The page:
Università della Calabria
Abstract: In De Martino’s work pathological alienation is defined as the modus particular to a sick mind, which exposes the human presence to the extreme risk of a crisis that the sane mind is called to avert incessantly. It is within this horizon that culture becomes the instrument of a constant struggle against folly’s annihilating interference in history. It is, however, insufficient to elicit the issue of folly without specifying that in De Martino folly evokes the extreme limit of a crisis varyingly articulated on multiple levels. In the rereading of these themes it is useful to be mindful of two fundamental aspects. Firstly, the differing typological forms in which the ‘crisis of presence’ is declined, with ‘history’ as their regulatory reference. On the other hand there is the particular role played by art (modern literature especially), as the locus where pathological crisis and cultural-historical crisis are at risk of becoming indiscernible from one another. In light of this, a comparative assessment of the different ways in which the concept of alienation is articulated will be attempted. There will thus be a distinction between α) a positive alienation, which is practiced by magic-religious institutions; β) a negative alienation, in the pathological sense, represented by the experience of folly; γ) a second negative alienation, of a cultural kind, determined by the development of industrial societies.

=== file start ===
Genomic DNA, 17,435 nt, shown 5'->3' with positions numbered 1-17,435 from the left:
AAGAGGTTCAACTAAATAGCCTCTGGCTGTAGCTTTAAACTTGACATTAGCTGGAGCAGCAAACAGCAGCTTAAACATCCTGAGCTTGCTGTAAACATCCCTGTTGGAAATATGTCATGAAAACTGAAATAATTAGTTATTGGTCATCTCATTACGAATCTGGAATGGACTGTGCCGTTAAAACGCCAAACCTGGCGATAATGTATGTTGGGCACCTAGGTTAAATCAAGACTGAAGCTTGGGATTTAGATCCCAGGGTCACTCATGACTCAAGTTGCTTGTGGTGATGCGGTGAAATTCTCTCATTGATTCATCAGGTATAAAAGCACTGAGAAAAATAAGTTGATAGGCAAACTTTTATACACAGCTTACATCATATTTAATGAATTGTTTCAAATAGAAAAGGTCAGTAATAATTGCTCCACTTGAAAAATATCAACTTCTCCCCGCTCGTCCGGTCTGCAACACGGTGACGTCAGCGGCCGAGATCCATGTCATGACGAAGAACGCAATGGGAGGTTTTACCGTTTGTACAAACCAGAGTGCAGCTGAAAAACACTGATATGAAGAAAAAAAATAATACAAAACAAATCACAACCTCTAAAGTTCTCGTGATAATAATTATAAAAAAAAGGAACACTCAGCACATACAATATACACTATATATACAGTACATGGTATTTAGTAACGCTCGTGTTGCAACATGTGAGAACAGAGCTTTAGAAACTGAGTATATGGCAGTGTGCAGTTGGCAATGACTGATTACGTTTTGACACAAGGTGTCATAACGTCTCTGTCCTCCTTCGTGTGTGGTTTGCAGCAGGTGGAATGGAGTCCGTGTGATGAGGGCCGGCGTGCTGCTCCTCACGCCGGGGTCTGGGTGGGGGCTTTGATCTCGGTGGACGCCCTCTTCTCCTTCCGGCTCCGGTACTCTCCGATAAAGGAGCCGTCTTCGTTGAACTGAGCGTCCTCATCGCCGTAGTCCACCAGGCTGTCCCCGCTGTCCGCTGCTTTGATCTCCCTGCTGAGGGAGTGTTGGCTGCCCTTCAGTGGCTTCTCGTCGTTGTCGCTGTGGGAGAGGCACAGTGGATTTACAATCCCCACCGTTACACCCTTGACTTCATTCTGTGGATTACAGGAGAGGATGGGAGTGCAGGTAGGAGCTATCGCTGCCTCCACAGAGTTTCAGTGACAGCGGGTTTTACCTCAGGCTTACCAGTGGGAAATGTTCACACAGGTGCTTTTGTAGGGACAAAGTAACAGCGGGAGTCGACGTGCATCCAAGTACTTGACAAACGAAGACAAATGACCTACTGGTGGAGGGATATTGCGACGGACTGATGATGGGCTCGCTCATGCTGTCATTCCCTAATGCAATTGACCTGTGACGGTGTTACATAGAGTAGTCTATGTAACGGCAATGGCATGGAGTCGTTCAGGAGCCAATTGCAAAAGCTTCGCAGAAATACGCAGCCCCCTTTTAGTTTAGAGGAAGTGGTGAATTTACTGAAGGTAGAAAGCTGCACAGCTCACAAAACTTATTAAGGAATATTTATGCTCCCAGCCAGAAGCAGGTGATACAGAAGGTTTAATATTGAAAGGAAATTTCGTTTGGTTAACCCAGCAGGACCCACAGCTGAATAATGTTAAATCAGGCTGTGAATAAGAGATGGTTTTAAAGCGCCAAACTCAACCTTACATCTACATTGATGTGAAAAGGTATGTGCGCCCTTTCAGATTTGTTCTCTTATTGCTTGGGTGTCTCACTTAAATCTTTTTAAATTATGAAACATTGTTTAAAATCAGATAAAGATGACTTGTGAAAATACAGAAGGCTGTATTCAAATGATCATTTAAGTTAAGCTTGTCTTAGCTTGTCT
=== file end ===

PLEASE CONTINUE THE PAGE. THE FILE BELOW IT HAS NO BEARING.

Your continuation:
Keywords: De Martino; Alienation; Ethos; Psicopatology; Presence.